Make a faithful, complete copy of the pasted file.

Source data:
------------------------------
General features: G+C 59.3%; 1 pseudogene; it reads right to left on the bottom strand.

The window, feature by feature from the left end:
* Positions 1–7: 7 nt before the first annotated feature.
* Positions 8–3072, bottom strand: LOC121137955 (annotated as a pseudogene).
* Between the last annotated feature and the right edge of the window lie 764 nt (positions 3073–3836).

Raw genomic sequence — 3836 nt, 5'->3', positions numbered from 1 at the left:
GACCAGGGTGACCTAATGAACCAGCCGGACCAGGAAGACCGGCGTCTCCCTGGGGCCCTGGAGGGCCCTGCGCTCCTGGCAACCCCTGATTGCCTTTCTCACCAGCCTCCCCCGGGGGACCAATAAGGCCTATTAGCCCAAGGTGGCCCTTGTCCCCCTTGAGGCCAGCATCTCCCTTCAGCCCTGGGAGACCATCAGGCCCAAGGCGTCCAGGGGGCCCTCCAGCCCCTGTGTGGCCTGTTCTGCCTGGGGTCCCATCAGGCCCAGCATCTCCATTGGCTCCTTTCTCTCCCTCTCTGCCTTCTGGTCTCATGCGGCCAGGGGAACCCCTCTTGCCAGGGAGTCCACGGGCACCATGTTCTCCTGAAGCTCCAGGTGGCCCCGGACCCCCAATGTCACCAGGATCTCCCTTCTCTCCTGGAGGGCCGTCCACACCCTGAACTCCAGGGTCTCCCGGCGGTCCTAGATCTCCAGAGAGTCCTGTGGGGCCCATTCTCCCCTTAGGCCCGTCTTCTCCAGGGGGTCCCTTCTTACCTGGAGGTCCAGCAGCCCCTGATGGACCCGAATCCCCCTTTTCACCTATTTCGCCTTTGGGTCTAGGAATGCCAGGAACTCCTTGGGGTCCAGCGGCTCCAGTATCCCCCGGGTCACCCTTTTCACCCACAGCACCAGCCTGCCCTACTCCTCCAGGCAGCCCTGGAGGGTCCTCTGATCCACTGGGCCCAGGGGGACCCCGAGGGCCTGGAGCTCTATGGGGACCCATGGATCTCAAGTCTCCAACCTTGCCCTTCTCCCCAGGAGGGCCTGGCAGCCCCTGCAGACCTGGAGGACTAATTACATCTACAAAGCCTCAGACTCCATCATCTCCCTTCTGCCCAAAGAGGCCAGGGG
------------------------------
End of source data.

General features: G+C 59.3%; 1 pseudogene; it reads right to left on the bottom strand.

The window, feature by feature from the left end:
* Positions 1–7: 7 nt before the first annotated feature.
* Positions 8–3072, bottom strand: LOC121137955 (annotated as a pseudogene).
* Between the last annotated feature and the right edge of the window lie 764 nt (positions 3073–3836).

Raw genomic sequence — 3836 nt, 5'->3', positions numbered from 1 at the left:
GACCAGGGTGACCTAATGAACCAGCCGGACCAGGAAGACCGGCGTCTCCCTGGGGCCCTGGAGGGCCCTGCGCTCCTGGCAACCCCTGATTGCCTTTCTCACCAGCCTCCCCCGGGGGACCAATAAGGCCTATTAGCCCAAGGTGGCCCTTGTCCCCCTTGAGGCCAGCATCTCCCTTCAGCCCTGGGAGACCATCAGGCCCAAGGCGTCCAGGGGGCCCTCCAGCCCCTGTGTGGCCTGTTCTGCCTGGGGTCCCATCAGGCCCAGCATCTCCATTGGCTCCTTTCTCTCCCTCTCTGCCTTCTGGTCTCATGCGGCCAGGGGAACCCCTCTTGCCAGGGAGTCCACGGGCACCATGTTCTCCTGAAGCTCCAGGTGGCCCCGGACCCCCAATGTCACCAGGATCTCCCTTCTCTCCTGGAGGGCCGTCCACACCCTGAACTCCAGGGTCTCCCGGCGGTCCTAGATCTCCAGAGAGTCCTGTGGGGCCCATTCTCCCCTTAGGCCCGTCTTCTCCAGGGGGTCCCTTCTTACCTGGAGGTCCAGCAGCCCCTGATGGACCCGAATCCCCCTTTTCACCTATTTCGCCTTTGGGTCTAGGAATGCCAGGAACTCCTTGGGGTCCAGCGGCTCCAGTATCCCCCGGGTCACCCTTTTCACCCACAGCACCAGCCTGCCCTACTCCTCCAGGCAGCCCTGGAGGGTCCTCTGATCCACTGGGCCCAGGGGGACCCCGAGGGCCTGGAGCTCTATGGGGACCCATGGATCTCAAGTCTCCAACCTTGCCCTTCTCCCCAGGAGGGCCTGGCAGCCCCTGCAGACCTGGAGGACTAATTACATCTACAAAGCCTCAGACTCCATCATCTCCCTTCTGCCCAAAGAGGCCAGGGG